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Cloud numbers promise rain of new revenue streams

Steve Parrott.jpg
Steve Parrott

Last year, communications technology provider TOMIA launched its Cloud Numbers service, aimed at helping carriers and operators monetise their traditional offerings in an app-centric world. Steven Parrott, head of interconnect product and strategy, explains the concept and how this solution helps MNOs take control.

How does the Cloud Numbers service fit into TOMIA’s portfolio?

The fundamental challenge for an operator is that they’re a supplier of devices, provide networks and have lots of subscribers, but it’s been difficult for them to move into that app-enablement side. Cloud Numbers seeks to overcome these issues by allowing these services to be monetised by operators.

Our core customers within TOMIA are carriers and mobile network operators, and we provide a variety of services to them across our various product lines. These include application-to-person [A2P] messaging, voice routing, voice-over-LTE [VoLTE] support, 5G and IoT roaming, as well as wholesale billing and charging services.

With our Cloud Numbers service, we’ve extended the traditional use case of managing voice and messaging networks by enabling mobile applications to connect directly into this telecoms ecosystem.

What are cloud numbers used for?

The classic use case is the mobile app “click-to-call”, such as a button in an app for calling your bank or connecting an Uber user with the driver during pick-up. As a customer, if you click to call, you know you’re going to be connected to the driver regardless of where you are, and you don’t need to worry about the complexities that happen behind the scenes to enable that to happen.

Operators had, for a long time, been suppliers to other participants in the market for these services, such as CPaaS [communications-platform-as-a-service] or aggregator companies. What was therefore becoming apparent is that MNOs and others were supplying the capability to do this, but weren’t participating in the ecosystem itself, which is an exponentially growing space.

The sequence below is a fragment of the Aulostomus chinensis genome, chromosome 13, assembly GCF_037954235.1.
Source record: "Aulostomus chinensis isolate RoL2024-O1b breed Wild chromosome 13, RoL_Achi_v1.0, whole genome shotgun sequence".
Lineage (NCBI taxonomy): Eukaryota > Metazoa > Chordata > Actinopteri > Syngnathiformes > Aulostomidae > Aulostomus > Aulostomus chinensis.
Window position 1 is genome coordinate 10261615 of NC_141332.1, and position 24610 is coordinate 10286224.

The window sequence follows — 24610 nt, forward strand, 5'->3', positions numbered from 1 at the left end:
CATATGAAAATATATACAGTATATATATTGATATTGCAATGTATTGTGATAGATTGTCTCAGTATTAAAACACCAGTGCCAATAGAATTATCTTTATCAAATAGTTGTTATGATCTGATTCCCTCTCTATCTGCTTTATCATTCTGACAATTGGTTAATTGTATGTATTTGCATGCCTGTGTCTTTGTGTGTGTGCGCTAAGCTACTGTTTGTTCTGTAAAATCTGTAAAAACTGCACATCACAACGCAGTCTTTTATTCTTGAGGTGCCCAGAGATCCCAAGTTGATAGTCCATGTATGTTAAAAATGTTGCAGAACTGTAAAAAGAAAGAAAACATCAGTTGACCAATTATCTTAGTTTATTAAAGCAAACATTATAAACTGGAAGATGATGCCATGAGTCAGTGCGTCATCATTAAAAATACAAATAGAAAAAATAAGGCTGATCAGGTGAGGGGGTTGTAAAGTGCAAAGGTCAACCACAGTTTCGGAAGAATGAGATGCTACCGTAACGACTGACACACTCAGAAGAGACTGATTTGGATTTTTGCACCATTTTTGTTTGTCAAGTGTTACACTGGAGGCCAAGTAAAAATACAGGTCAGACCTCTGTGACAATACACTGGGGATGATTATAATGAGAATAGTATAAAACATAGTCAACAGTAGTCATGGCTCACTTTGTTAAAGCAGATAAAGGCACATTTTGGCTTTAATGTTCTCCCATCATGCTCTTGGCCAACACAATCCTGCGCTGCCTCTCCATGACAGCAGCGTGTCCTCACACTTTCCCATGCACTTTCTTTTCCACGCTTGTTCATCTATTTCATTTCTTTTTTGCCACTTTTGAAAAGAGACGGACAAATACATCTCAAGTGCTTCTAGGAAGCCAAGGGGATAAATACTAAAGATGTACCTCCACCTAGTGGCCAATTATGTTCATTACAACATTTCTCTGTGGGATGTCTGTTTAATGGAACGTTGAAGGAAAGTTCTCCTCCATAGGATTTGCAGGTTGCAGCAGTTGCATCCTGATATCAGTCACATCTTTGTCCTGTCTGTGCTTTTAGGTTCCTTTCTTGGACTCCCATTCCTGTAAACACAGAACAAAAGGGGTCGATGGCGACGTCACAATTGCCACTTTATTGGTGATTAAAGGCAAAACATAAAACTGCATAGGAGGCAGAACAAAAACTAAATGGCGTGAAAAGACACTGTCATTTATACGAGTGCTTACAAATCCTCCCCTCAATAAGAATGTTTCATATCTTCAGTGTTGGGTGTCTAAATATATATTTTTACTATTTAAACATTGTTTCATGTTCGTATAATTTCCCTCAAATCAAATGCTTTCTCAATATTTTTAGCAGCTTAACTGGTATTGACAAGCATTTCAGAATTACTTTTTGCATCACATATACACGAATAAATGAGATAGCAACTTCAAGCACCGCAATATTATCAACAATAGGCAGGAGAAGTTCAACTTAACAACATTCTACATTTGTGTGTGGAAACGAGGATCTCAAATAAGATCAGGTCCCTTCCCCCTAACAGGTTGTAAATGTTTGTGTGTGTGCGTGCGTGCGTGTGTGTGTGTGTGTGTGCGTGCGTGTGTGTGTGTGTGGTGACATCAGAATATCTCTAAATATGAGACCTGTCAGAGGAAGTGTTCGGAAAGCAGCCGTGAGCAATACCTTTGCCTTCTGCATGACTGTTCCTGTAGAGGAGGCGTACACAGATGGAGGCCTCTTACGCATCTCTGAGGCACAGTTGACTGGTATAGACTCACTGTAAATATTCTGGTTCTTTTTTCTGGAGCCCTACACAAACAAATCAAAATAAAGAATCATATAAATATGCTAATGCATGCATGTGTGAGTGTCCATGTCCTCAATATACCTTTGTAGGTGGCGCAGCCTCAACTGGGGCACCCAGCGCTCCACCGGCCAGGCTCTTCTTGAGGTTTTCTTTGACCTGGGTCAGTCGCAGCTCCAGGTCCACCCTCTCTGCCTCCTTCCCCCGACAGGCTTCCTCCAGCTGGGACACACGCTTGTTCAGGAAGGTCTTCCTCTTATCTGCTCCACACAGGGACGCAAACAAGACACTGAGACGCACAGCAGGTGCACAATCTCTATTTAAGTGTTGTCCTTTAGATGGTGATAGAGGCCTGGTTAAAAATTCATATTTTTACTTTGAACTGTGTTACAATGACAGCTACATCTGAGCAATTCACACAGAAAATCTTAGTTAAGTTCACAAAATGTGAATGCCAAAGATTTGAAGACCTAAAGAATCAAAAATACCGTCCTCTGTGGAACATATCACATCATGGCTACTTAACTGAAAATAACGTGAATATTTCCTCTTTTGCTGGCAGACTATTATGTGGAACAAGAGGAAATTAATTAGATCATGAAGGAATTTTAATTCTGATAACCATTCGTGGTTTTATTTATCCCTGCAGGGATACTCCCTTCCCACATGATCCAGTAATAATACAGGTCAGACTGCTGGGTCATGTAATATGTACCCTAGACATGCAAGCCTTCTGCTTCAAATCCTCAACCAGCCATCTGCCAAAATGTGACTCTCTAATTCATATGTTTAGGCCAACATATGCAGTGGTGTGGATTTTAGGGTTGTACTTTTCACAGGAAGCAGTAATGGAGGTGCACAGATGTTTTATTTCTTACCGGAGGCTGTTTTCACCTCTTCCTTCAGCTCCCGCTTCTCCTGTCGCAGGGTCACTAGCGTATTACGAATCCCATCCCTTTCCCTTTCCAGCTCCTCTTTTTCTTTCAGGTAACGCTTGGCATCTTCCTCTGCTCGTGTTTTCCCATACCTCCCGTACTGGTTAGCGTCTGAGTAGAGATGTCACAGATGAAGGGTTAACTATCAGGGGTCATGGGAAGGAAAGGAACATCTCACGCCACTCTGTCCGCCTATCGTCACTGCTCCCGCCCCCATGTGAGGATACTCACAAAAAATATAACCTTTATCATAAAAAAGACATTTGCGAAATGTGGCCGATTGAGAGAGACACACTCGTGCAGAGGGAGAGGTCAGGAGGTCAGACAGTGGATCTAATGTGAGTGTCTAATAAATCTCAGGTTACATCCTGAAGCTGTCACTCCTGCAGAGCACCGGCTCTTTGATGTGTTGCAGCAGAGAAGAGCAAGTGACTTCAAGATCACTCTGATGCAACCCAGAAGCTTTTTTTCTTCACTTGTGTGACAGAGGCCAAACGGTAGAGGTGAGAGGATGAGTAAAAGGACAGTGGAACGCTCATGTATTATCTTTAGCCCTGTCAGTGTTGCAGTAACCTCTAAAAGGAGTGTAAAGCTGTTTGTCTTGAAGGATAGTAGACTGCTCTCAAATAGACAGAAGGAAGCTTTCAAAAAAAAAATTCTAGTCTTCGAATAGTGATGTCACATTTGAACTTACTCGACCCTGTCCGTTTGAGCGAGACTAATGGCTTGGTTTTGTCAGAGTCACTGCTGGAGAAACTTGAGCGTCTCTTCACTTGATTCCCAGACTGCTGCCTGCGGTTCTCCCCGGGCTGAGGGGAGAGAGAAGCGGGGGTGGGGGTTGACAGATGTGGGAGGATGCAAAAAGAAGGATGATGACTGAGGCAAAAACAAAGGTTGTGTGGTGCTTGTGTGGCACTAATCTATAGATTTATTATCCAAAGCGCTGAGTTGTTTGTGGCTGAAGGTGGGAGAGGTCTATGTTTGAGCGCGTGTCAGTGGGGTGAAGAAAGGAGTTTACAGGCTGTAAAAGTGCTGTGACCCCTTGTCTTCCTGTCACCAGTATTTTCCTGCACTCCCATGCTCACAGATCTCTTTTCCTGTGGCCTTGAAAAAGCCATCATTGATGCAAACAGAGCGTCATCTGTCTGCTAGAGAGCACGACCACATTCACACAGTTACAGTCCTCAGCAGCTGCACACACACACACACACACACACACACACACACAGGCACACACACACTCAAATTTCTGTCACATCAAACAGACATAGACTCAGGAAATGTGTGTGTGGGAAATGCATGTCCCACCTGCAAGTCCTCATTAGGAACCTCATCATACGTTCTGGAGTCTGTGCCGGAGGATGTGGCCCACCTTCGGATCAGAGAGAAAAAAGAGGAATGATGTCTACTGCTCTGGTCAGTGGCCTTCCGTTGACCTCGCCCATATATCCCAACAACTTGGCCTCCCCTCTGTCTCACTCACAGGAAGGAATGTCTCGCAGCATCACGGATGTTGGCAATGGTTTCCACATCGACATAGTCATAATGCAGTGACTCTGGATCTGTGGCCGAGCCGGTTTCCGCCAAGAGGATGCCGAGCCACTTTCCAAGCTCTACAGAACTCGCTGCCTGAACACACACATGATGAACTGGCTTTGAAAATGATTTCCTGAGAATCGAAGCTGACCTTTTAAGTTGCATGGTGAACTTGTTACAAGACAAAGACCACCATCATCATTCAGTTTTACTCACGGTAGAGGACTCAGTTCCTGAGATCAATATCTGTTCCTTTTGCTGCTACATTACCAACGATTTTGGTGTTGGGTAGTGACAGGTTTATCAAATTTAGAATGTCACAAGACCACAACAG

In fact, many were also not able to deliver on what their own enterprise customers were asking for. If they sell to a bank – network and security services, capacity, call centre services, internet access and VPNs – for instance, the customer would often go somewhere else to enable the mobile app side connecting to that call centre. With the challenge of managing this business as it grows, it had come to an inflection point where people were struggling with that storyline.

Cloud Numbers enable operators to participate in this ecosystem themselves without relying just on aggregators for go-to-market. They also meet the needs of enterprises seeking greater transparency and cost control.

What are the specifics of how Cloud Numbers provides a better experience for operators?

The service is built on our iXTools platform, which acts as a bridge for service providers into the mobile app world. It includes APIs, network inventory management, order management, trading, call routing and provisioning, analytics and billing. Operators can sell their own numbers and batches they have acquired to third-party operators and application companies.

All this enables operators to monetise their number inventory and generate revenues beyond traditional voice and messaging usage. TOMIA is providing the software and solutions that enable this process to happen, but we’re not an active participant in the relationship between the MNO and the subscriber, or the mobile app and the enterprise.

What has the demand and feedback been like for the service so far?

Some large international MNO groups have shown tremendous interest. We are already seeing soft launches and actively selling these capabilities.

We’re very confident we’ve hit on a market need that provides significant value to the operator community. The number-one thing is that it’s practical. This is an ecosystem that’s built off very manual, complex and inefficient human steps, so building that efficiency into the process is a critical function.

How important is this type of service in the context of today’s expanding digital world?

In many ways, this is a key enabler for those needs. The movement to 5G will be about more than faster 4G. It will be built upon new use cases and enterprise-centric offerings. To do this successfully, you still need to be able to communicate, and the question is how you enable that to happen properly, at scale and leveraging the massive investments and assets that are already in place.

Software and solutions like ours meet complex business needs, providing the software to simplify them. No MNO wants to be a dumb pipe, so they have to take action to avoid that. If you want to participate in the value proposition, then you need to tackle the practical questions of how people want to communicate with each other.